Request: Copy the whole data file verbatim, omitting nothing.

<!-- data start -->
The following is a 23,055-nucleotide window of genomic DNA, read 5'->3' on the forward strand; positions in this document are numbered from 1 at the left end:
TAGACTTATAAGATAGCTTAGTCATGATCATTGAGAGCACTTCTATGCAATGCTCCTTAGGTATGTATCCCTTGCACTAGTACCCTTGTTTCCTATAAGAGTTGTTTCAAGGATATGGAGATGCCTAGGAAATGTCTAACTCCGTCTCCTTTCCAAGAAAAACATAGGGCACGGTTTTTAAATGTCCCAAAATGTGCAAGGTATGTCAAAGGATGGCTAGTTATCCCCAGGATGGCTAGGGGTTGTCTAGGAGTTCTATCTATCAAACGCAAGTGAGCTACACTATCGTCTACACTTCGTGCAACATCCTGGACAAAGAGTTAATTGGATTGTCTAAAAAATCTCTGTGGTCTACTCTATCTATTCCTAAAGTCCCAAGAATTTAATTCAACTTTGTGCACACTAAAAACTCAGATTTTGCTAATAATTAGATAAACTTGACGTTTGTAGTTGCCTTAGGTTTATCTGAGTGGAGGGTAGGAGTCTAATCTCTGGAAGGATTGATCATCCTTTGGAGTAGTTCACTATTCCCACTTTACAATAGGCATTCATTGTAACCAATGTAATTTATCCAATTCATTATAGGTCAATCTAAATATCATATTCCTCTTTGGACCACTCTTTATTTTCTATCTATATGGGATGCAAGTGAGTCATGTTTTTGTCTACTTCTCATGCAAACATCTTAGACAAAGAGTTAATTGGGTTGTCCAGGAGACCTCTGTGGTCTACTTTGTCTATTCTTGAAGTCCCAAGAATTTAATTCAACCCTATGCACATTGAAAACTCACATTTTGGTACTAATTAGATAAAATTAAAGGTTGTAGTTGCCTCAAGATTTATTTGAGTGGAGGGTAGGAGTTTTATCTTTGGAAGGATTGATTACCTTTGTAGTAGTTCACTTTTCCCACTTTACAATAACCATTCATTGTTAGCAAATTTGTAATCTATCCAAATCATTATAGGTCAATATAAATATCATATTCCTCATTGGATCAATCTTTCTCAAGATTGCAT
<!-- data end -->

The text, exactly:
The following is a 23,055-nucleotide window of genomic DNA, read 5'->3' on the forward strand; positions in this document are numbered from 1 at the left end:
TAGACTTATAAGATAGCTTAGTCATGATCATTGAGAGCACTTCTATGCAATGCTCCTTAGGTATGTATCCCTTGCACTAGTACCCTTGTTTCCTATAAGAGTTGTTTCAAGGATATGGAGATGCCTAGGAAATGTCTAACTCCGTCTCCTTTCCAAGAAAAACATAGGGCACGGTTTTTAAATGTCCCAAAATGTGCAAGGTATGTCAAAGGATGGCTAGTTATCCCCAGGATGGCTAGGGGTTGTCTAGGAGTTCTATCTATCAAACGCAAGTGAGCTACACTATCGTCTACACTTCGTGCAACATCCTGGACAAAGAGTTAATTGGATTGTCTAAAAAATCTCTGTGGTCTACTCTATCTATTCCTAAAGTCCCAAGAATTTAATTCAACTTTGTGCACACTAAAAACTCAGATTTTGCTAATAATTAGATAAACTTGACGTTTGTAGTTGCCTTAGGTTTATCTGAGTGGAGGGTAGGAGTCTAATCTCTGGAAGGATTGATCATCCTTTGGAGTAGTTCACTATTCCCACTTTACAATAGGCATTCATTGTAACCAATGTAATTTATCCAATTCATTATAGGTCAATCTAAATATCATATTCCTCTTTGGACCACTCTTTATTTTCTATCTATATGGGATGCAAGTGAGTCATGTTTTTGTCTACTTCTCATGCAAACATCTTAGACAAAGAGTTAATTGGGTTGTCCAGGAGACCTCTGTGGTCTACTTTGTCTATTCTTGAAGTCCCAAGAATTTAATTCAACCCTATGCACATTGAAAACTCACATTTTGGTACTAATTAGATAAAATTAAAGGTTGTAGTTGCCTCAAGATTTATTTGAGTGGAGGGTAGGAGTTTTATCTTTGGAAGGATTGATTACCTTTGTAGTAGTTCACTTTTCCCACTTTACAATAACCATTCATTGTTAGCAAATTTGTAATCTATCCAAATCATTATAGGTCAATATAAATATCATATTCCTCATTGGATCAATCTTTCTCAAGATTGCAT